Ralph Waldo Emerson

(1803 - 1882 / Boston / United States)

Ralph Waldo Emerson Quotes

  • ''Truly speaking, it is not instruction, but provocation, that I can receive from another soul. What he announces, I must find true in me, or reject; and on his word, or as his second, be he who he may, I can accept nothing.''
    Ralph Waldo Emerson (1803-1882), U.S. essayist, poet, philosopher. Address, July 15, 1838, delivered before the senior class in Divinity College, Cambridge. "The Divinity School Address," repr. in The Portable Emerson, ed. Carl Bode (1946, repr. 1981).
    0 person liked.
    0 person did not like.
  • ''The squirrel hoards nuts and the bee gathers honey, without knowing what they do, and they are thus provided for without selfishness or disgrace.''
    Ralph Waldo Emerson (1803-1882), U.S. essayist, poet, philosopher. speech, January 1842, at the Masonic Temple in Boston, repr. In The Dial (1843) and Nature, Addresses, and Lectures (1849). "The Transcendentalist," repr. in The Portable Emerson, ed. Carl Bode (1946, repr. 1981).
  • ''Literature is the effort of man to indemnify himself for the wrongs of his condition.''
    Ralph Waldo Emerson (1803-1882), U.S. essayist, poet, philosopher. The Dial, vol. 12, 1841. "Walter Savage Landor," The Natural History of Intellect (1893).
  • ''The solar system has no anxiety about its reputation, and the credit of truth and honesty is as safe; nor have I any fear that a skeptical bias can be given by leaning hard on the sides of fate, of practical power, or of trade, which the doctrine of Faith cannot down-weigh.''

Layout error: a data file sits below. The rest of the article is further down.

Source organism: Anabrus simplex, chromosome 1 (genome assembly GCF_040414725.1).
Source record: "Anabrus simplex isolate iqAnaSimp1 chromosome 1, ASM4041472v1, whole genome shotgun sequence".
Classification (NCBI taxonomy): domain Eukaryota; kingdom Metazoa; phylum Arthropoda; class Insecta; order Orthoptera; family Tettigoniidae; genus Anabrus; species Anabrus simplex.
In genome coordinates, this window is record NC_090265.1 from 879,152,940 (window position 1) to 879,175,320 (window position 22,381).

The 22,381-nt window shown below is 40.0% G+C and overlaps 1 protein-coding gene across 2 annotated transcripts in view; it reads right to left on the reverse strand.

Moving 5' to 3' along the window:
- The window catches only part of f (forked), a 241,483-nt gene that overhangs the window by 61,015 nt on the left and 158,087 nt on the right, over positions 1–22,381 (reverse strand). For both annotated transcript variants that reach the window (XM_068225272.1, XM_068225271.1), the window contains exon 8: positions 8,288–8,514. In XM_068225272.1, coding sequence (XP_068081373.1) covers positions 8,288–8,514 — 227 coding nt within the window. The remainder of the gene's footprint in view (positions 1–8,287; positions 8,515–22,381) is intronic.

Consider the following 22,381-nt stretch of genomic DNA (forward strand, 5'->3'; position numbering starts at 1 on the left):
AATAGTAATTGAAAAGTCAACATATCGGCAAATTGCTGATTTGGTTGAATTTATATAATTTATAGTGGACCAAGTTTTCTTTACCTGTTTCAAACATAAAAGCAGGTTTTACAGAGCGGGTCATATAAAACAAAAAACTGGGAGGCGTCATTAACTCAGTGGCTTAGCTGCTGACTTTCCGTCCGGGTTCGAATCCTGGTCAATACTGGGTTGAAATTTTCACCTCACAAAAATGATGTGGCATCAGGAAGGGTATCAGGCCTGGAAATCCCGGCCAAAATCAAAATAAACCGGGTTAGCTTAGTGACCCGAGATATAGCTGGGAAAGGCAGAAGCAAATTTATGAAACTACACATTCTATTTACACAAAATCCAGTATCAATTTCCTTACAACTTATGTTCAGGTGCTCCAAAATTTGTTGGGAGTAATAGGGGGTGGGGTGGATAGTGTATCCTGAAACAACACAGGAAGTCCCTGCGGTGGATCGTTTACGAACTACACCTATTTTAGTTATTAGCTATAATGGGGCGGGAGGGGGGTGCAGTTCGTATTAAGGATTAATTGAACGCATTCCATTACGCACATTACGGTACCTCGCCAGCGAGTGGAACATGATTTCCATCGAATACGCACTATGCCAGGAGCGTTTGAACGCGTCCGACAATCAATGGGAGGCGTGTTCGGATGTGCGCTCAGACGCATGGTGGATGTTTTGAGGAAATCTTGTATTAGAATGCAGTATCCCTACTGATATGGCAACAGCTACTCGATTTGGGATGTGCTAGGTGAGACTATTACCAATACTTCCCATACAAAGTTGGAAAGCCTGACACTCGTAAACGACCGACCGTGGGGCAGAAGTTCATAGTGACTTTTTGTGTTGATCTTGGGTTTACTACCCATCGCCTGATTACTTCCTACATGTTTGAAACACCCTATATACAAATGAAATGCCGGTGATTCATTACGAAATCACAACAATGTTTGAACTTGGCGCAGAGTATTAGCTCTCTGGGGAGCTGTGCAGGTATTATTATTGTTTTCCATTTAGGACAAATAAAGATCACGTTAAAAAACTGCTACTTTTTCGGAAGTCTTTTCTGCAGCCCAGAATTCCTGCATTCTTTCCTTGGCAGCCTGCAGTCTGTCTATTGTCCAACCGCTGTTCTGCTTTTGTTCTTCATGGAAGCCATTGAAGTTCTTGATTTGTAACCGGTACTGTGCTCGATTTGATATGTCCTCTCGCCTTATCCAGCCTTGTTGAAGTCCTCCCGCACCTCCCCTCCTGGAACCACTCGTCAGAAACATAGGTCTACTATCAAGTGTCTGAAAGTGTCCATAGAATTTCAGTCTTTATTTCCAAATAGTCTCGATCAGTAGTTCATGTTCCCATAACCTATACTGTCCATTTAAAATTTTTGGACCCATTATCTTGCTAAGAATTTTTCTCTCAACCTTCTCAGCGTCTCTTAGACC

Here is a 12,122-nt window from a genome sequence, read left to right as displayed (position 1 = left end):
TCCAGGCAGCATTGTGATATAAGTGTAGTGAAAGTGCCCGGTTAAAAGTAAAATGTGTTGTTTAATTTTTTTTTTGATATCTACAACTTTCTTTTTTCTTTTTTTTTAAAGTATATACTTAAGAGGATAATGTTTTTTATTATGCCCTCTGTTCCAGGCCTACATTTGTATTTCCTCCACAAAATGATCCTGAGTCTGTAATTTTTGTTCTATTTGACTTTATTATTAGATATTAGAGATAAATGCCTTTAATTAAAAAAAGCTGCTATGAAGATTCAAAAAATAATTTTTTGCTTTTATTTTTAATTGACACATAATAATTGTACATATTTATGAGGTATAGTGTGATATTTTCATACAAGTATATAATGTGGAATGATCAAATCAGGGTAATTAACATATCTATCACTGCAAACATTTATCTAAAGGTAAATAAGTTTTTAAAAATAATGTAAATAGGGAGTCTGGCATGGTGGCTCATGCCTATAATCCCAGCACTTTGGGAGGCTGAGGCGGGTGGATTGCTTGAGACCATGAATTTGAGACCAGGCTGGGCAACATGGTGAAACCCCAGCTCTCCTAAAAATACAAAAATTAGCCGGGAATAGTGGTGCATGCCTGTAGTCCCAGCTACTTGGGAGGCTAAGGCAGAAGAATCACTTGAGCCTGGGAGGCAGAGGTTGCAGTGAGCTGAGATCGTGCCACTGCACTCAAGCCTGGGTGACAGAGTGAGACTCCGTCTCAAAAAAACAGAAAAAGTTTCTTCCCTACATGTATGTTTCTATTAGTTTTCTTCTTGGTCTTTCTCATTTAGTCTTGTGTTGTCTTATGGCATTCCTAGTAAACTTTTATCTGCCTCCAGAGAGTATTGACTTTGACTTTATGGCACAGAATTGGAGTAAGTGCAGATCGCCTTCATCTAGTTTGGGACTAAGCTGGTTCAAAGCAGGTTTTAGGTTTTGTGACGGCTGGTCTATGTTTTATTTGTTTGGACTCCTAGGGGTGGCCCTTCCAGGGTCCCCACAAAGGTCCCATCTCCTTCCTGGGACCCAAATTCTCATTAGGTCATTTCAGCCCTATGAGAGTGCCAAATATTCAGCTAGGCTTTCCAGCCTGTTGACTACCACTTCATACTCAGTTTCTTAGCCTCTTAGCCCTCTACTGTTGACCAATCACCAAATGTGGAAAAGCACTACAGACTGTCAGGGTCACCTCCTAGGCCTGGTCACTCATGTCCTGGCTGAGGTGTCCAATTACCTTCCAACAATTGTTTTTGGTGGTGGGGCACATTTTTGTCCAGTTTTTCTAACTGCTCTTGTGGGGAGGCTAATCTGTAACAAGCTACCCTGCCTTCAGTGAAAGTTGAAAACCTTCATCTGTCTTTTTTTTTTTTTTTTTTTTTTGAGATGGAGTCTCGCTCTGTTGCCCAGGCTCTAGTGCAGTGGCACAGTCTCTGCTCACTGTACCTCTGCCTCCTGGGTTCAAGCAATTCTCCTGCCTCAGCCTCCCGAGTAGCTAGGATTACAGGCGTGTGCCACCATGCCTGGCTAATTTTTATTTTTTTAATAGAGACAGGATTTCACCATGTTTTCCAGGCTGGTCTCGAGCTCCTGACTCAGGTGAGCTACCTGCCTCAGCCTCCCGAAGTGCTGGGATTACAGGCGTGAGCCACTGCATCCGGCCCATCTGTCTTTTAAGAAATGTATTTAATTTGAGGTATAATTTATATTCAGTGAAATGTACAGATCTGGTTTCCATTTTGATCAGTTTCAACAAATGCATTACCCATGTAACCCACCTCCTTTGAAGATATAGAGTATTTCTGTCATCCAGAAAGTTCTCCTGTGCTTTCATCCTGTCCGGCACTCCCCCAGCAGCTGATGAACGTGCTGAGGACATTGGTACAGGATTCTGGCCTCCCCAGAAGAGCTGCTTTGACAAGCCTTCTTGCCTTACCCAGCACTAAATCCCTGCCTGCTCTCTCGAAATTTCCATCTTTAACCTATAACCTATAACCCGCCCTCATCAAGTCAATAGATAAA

Ralph Waldo Emerson (1803-1882), U.S. essayist, poet, philosopher. "Worship," The Conduct of Life (1860).
  • ''As soon as beauty is sought, not from religion and love, but for pleasure, it degrades the seeker.''
    Ralph Waldo Emerson (1803-1882), U.S. essayist, poet, philosopher. "Art," Essays, First Series (1841, repr. 1847).
  • ''Whilst we converse with what is above us, we do not grow old, but grow young.''
    Ralph Waldo Emerson (1803-1882), U.S. essayist, poet, philosopher. "Circles," Essays, First Series (1841, repr. 1847).
  • ''Dreams have a poetic integrity and truth. This limbo and dust- hole of thought is presided over by a certain reason, too. Their extravagance from nature is yet within a higher nature.''
    Ralph Waldo Emerson (1803-1882), U.S. essayist, poet, philosopher. "Demonology," Lectures and Biographical Sketches (1883, repr. 1904).
  • ''The wise through excess of wisdom is made a fool.''
    Ralph Waldo Emerson (1803-1882), U.S. essayist, poet, philosopher. "Experience," Essays, Second Series (1844).
  • ''Savages cling to a local god of one tribe or town. The broad ethics of Jesus were quickly narrowed to village theologies, which preach an election or favoritism.''
    Ralph Waldo Emerson (1803-1882), U.S. essayist, poet, philosopher. "Fate," The Conduct of Life (1860).
  • ''In the woods in a winter afternoon one will see as readily the origin of the stained glass window, with which Gothic cathedrals are adorned, in the colors of the western sky seen through the bare and crossing branches of the forest.''
    Ralph Waldo Emerson (1803-1882), U.S. essayist, poet, philosopher. "History," Essays, First Series (1841, repr. 1847).

Read more quotations »
Best Poem of Ralph Waldo Emerson

Fate

Deep in the man sits fast his fate
To mould his fortunes, mean or great:
Unknown to Cromwell as to me
Was Cromwell's measure or degree;
Unknown to him as to his horse,
If he than his groom be better or worse.
He works, plots, fights, in rude affairs,
With squires, lords, kings, his craft compares,
Till late he learned, through doubt and fear,
Broad England harbored not his peer:
Obeying time, the last to own
The Genius from its cloudy throne.
For the prevision is allied
Unto the thing so signified;
Or say, the foresight that awaits
Is...

Read the full of Fate

Nemesis

Already blushes in thy cheek
The bosom-thought which thou must speak;
The bird, how far it haply roam
By cloud or isle, is flying home;
The maiden fears, and fearing runs
Into the charmed snare she shuns;
And every man, in love or pride,
Of his fate is never wide.

[Report Error]